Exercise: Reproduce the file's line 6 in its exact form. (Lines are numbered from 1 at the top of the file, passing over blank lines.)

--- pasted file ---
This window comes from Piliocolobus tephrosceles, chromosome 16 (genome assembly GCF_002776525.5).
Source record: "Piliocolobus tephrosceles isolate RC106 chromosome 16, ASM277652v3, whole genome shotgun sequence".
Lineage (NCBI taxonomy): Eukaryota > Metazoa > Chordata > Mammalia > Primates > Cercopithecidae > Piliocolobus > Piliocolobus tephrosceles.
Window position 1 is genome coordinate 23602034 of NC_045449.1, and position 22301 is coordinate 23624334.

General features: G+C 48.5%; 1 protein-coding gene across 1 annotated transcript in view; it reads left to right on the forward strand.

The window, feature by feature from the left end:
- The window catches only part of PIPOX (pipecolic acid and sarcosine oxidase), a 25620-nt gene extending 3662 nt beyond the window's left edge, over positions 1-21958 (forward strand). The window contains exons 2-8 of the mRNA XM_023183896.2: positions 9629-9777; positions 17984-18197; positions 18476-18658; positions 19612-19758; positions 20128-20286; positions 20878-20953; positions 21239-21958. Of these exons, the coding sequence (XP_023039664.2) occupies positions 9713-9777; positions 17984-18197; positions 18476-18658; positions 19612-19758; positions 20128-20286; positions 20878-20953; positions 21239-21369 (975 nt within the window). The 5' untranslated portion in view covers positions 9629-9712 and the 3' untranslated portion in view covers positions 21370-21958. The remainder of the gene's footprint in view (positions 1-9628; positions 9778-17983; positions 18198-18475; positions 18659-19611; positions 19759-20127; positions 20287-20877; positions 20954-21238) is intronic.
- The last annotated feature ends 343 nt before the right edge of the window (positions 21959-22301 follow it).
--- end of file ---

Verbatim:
The window, feature by feature from the left end: